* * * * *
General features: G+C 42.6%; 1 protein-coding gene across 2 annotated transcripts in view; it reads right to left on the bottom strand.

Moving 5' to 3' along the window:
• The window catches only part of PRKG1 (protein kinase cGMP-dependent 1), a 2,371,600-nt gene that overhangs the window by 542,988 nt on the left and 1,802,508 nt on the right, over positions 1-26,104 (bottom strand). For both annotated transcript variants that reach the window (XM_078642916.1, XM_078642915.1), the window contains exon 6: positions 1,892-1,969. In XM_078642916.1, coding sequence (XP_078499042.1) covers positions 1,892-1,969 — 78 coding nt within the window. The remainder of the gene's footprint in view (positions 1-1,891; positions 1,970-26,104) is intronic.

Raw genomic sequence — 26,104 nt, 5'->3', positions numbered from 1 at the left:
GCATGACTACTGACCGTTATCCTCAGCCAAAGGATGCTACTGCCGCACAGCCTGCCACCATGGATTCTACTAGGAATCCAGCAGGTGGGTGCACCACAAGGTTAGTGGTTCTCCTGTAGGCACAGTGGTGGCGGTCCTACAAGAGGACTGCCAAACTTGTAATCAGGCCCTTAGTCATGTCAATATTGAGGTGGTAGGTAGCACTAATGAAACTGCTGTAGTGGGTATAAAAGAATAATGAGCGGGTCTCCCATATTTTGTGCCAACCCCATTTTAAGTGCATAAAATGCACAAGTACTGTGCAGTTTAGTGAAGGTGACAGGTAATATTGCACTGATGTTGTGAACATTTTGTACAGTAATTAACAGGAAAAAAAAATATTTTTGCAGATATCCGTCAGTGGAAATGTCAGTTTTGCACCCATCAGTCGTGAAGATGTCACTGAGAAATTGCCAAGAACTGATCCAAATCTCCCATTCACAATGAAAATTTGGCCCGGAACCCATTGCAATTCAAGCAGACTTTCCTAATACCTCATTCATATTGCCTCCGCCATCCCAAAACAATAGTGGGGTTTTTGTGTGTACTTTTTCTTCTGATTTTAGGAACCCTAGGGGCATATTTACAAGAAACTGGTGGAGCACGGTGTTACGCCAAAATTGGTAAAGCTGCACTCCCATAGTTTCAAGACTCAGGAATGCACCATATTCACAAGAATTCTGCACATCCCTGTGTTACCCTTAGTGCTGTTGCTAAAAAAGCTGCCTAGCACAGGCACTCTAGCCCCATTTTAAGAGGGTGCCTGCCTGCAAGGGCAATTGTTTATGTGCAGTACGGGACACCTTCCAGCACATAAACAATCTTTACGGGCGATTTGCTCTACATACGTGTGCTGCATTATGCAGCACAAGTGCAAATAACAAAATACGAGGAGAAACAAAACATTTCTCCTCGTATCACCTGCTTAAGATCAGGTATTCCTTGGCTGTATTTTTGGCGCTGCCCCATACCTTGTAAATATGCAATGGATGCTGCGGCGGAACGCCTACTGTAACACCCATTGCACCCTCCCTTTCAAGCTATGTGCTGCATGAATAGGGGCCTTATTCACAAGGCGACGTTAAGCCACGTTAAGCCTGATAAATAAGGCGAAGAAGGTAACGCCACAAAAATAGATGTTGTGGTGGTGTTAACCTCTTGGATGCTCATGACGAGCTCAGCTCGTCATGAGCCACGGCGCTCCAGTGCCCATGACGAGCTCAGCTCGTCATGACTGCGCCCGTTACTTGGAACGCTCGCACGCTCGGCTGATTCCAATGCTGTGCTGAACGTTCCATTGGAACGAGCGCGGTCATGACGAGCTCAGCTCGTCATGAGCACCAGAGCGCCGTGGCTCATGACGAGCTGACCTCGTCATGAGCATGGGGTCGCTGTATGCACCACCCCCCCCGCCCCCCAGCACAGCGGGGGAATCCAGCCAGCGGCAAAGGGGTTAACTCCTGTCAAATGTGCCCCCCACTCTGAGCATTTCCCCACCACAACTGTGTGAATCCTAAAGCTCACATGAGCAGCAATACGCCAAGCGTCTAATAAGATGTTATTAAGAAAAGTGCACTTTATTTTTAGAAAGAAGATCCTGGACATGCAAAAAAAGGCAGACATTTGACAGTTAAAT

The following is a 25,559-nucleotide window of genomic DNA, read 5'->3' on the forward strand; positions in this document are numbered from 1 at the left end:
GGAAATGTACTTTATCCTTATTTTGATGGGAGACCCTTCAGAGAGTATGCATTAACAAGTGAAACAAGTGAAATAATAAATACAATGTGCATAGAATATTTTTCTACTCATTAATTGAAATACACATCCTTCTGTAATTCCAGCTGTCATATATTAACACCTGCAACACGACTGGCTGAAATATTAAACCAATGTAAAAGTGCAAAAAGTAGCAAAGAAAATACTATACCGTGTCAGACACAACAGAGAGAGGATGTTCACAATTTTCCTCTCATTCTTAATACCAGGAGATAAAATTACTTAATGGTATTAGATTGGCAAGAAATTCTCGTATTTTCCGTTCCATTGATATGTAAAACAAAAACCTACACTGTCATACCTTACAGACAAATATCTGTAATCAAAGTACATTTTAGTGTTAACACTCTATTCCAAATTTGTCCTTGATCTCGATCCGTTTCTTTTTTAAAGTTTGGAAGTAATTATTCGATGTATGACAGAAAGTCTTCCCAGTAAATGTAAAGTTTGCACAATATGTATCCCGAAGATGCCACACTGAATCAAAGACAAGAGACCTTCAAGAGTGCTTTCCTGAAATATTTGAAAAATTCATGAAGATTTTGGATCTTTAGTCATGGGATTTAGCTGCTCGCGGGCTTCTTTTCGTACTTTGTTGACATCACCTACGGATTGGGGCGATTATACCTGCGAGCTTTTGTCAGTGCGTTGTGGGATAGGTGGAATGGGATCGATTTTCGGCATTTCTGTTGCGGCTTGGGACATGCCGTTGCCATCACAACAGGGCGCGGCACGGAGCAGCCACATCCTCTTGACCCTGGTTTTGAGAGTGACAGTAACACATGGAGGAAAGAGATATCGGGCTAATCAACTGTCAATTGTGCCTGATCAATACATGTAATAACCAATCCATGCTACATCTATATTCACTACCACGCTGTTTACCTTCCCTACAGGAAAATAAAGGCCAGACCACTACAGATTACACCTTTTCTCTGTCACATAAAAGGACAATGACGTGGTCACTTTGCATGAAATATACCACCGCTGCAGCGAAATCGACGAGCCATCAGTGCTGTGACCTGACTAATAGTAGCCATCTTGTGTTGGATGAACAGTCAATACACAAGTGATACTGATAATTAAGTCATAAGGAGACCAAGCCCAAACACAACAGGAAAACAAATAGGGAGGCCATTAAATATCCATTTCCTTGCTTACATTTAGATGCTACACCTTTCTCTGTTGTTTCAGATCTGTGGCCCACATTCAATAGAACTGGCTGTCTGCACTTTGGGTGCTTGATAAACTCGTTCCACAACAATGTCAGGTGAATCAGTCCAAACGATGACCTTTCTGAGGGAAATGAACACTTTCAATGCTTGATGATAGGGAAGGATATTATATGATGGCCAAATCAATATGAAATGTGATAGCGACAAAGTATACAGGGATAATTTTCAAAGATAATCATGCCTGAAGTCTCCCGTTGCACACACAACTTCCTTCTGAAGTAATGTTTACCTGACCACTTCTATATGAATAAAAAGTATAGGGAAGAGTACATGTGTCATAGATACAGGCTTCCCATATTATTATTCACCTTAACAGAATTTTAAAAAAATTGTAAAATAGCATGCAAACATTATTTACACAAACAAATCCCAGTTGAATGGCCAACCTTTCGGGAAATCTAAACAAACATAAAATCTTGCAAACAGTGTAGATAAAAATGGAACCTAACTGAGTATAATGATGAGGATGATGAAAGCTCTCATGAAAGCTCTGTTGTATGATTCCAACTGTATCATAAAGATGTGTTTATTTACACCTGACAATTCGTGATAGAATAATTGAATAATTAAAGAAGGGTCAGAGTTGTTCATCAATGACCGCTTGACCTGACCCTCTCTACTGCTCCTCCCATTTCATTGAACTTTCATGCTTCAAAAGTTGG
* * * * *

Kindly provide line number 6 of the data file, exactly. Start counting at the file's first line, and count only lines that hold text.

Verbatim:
The following is a 25,559-nucleotide window of genomic DNA, read 5'->3' on the forward strand; positions in this document are numbered from 1 at the left end: